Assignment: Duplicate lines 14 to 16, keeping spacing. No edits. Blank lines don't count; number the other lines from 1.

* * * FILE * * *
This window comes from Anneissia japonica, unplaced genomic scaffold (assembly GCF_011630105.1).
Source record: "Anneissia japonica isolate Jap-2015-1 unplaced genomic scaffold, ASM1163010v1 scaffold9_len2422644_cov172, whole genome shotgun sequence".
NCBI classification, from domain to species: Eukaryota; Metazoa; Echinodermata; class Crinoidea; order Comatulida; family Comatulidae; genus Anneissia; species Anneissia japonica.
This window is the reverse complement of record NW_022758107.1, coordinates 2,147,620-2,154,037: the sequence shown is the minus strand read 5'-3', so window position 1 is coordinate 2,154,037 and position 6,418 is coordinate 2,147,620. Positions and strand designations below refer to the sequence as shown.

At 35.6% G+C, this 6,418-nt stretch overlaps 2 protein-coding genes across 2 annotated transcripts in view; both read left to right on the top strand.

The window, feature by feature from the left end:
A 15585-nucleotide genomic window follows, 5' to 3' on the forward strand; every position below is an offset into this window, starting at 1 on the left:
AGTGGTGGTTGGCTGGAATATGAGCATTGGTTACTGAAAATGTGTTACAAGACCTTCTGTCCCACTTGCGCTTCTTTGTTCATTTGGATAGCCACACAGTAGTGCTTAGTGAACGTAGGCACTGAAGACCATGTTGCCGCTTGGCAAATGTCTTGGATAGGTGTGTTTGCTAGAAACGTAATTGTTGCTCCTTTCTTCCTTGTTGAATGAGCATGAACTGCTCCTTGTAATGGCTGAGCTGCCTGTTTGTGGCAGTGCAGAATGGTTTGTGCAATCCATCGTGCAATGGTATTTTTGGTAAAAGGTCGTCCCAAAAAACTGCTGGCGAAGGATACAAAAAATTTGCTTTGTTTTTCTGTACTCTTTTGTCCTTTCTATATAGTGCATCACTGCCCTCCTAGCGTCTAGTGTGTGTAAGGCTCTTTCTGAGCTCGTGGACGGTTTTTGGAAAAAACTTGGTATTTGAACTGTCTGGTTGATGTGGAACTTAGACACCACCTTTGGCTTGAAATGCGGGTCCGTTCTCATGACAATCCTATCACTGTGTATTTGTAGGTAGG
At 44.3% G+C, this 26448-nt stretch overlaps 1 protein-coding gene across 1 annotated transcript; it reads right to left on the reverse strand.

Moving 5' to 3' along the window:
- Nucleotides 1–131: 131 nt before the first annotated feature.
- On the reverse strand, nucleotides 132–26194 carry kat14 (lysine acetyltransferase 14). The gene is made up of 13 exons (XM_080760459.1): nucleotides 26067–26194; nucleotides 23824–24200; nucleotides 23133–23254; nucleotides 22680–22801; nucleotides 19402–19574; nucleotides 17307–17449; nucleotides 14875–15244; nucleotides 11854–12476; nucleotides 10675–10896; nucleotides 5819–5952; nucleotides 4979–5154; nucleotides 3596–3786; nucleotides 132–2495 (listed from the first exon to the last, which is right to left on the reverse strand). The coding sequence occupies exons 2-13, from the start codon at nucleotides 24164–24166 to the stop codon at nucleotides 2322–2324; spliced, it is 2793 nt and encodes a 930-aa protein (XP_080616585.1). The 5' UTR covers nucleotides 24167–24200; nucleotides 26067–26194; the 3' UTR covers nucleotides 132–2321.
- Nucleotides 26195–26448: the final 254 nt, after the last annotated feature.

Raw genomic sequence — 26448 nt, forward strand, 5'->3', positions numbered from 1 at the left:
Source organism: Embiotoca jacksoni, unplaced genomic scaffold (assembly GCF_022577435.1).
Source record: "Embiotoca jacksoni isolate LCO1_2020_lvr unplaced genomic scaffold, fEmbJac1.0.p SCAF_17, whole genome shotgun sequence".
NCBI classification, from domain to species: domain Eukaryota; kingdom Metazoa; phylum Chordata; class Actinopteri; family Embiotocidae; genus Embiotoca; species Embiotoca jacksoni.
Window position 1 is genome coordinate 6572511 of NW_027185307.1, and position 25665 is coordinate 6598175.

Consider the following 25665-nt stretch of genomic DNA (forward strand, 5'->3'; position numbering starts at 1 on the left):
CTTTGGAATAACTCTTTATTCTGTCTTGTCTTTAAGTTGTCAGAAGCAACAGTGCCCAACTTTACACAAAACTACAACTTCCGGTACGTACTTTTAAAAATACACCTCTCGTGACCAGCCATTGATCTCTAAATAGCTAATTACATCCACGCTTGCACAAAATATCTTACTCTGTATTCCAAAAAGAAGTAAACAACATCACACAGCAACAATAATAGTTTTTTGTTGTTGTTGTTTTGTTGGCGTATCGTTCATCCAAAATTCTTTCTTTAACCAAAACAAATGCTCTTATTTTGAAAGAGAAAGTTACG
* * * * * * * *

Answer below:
Raw genomic sequence — 26448 nt, forward strand, 5'->3', positions numbered from 1 at the left:
Source organism: Embiotoca jacksoni, unplaced genomic scaffold (assembly GCF_022577435.1).
Source record: "Embiotoca jacksoni isolate LCO1_2020_lvr unplaced genomic scaffold, fEmbJac1.0.p SCAF_17, whole genome shotgun sequence".